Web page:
Wednesday, August 8, 2007

Become a 'chicken entrepreneur'

Interesting article but true.

No, you won't have to work on a farm or do a funny dance. It just means starting your own business on the side while keeping your day job.

By Jessica Seid, staff writer
July 21 2006: 2:28 PM EDT

NEW YORK ( -- Always dreamed of starting your own business but too chicken to quit your day job?

Don't worry, that's not such a bad thing; in fact, you may already be on the right track to becoming a successful entrepreneur.

Over 50 percent of small businesses fail in the first year and 95 percent fail within the first five years, according to the Small Business Association. So it may be wise to hold on to your day job until your side business not only launches, but really takes off.

Although it's tempting to devote yourself full time to building a business, working as an employee for someone else means that you have a steady paycheck to rely on if things don't go as planned, said Michael Masterson, author of "Automatic Wealth for Grads . . . and Anyone Else Just Starting Out."

And if your job happens to be in the same industry where you're planning to launch a business, or if you're just out of school, being a chicken entrepreneur gives you all sorts of advantages you couldn't have if you were on your own. For example, you can use your 9-to-5 work to gain experience, amass contacts and build a network in your field.

"I favor this approach because it allows you to extend your wealth and business experience, while working under a safety net in case things don't work out," Masterson said.

Bryan Sansbury, who has formed a group with members of his family to open several Tossed restaurant franchises in the Houston area, is following this strategy.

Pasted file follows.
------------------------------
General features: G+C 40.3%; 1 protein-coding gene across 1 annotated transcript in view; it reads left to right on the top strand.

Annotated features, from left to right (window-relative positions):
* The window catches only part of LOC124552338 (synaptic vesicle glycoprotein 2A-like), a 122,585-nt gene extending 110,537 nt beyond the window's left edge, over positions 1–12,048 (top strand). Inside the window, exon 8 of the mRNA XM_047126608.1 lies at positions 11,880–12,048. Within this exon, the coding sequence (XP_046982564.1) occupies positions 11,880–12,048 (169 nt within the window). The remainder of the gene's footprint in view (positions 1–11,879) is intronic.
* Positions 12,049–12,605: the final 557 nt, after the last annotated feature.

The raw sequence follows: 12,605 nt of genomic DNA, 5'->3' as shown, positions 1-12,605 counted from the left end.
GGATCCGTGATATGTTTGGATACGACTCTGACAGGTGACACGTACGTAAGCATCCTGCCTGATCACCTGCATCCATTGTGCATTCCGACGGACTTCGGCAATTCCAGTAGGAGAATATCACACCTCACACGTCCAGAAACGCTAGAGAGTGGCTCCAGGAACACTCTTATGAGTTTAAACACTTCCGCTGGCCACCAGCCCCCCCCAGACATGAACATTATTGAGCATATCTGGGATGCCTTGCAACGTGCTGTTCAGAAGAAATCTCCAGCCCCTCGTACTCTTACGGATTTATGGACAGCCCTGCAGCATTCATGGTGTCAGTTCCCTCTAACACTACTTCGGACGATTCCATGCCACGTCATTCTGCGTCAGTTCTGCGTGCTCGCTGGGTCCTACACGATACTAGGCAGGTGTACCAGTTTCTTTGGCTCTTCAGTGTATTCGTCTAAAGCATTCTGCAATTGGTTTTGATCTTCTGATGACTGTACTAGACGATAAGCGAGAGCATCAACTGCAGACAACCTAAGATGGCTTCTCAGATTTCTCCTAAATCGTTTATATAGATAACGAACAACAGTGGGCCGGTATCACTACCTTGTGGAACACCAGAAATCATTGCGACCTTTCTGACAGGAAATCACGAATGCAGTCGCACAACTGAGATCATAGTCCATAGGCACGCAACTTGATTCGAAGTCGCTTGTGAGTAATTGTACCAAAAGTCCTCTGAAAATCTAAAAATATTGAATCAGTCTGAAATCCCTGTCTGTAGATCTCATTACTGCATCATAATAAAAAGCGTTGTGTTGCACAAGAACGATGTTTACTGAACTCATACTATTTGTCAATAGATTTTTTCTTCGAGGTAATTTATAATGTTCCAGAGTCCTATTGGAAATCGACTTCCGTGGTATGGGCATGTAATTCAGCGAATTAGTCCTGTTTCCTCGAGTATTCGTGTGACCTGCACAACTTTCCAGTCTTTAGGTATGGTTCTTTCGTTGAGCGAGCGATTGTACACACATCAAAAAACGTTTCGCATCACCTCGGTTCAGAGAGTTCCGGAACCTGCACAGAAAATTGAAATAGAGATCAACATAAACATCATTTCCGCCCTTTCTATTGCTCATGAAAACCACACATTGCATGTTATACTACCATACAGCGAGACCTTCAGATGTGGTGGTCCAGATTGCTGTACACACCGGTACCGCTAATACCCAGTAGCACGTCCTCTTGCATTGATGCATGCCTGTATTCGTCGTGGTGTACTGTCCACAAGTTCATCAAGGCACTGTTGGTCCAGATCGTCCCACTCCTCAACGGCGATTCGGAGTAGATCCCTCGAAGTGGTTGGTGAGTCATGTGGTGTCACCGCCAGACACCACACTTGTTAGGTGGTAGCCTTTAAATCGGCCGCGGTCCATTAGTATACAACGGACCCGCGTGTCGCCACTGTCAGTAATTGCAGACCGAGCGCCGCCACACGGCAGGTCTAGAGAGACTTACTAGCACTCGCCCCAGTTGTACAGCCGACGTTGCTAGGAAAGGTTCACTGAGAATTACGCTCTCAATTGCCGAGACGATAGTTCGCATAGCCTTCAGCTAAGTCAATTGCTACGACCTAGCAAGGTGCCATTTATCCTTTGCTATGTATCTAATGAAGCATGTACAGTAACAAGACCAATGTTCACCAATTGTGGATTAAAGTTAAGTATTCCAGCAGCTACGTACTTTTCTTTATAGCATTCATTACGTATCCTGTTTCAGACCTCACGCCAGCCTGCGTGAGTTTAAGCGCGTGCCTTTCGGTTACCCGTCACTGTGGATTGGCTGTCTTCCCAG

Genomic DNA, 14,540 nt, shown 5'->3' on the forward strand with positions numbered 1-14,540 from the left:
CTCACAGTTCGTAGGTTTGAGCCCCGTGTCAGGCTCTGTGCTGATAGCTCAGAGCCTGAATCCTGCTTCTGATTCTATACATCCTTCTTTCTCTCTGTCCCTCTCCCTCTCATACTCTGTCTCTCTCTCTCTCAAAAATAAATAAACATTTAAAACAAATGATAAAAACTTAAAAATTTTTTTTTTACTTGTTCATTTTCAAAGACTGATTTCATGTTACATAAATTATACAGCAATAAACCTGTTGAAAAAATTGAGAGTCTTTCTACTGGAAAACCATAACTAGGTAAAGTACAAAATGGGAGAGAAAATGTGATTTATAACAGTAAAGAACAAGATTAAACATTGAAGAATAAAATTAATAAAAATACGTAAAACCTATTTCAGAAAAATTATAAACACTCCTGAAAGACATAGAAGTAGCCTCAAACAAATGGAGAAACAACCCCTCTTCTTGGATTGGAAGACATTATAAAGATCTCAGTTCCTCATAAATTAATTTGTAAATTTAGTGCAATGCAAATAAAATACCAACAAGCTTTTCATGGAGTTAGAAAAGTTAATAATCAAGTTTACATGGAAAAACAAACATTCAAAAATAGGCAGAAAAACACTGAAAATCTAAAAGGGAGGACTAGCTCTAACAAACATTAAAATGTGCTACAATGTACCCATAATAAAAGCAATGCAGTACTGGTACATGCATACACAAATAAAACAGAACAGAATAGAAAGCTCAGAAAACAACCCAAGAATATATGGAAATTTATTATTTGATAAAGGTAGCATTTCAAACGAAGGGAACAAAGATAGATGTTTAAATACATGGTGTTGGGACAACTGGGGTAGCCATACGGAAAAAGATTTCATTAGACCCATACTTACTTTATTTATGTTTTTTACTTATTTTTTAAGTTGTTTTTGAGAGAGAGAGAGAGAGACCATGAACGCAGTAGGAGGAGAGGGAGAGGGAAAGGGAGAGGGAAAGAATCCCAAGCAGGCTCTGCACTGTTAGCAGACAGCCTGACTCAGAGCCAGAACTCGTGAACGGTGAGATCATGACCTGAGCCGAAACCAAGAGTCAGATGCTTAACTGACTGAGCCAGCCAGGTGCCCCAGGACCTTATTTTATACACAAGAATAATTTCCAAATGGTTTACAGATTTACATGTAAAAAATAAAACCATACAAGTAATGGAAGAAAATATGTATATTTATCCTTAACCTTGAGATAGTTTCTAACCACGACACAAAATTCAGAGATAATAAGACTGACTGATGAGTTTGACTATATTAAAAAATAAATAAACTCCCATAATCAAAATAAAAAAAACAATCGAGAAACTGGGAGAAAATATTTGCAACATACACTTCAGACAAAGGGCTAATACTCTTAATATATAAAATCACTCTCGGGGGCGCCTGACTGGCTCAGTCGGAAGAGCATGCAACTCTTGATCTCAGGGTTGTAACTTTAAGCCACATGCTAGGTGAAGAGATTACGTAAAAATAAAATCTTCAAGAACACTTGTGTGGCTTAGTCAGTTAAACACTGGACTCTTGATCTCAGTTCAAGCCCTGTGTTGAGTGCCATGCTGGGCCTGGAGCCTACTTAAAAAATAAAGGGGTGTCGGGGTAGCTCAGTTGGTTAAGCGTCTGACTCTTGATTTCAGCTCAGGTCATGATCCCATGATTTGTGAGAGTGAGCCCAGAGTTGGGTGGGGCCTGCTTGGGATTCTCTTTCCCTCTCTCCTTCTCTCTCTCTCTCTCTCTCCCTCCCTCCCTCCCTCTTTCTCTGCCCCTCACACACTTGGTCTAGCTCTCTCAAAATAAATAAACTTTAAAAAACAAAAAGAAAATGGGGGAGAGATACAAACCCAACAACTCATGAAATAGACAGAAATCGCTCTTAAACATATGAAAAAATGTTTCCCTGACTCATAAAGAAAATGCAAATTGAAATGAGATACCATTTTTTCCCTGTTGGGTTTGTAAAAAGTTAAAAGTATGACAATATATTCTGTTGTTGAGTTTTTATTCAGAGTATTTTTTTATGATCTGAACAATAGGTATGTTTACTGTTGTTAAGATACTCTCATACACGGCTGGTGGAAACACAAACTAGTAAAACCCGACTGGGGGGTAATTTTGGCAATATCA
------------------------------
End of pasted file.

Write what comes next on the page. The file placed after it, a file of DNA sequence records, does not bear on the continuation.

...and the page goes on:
Sansbury plans to keep the job he has had for the past 11 years, as a human-resources executive with consulting firm Hewitt Associates. He said the skills and knowledge he continues to gain from his work will help contribute to the new venture.

"Frankly I love my job, and it is very operationally focused," he said. "I could bring some of those talents I use on a day-to-day basis" to the business.

In addition, having a steady income makes him and his team more attractive to lenders and banks associated with the restaurant venture, Sansbury said.

Sansbury said the first Tossed salad shop is slated to open this December.

You can follow these tips to start building your business while you're working for somebody else.

Learn something about small businesses and how they are run. Look for what's not working well at your place of employment and what could be done better.
Make sure the job you have now allows you to get experience and contacts in the field where you're hoping to start a business.
Save as much of your salary as possible to invest in your business.

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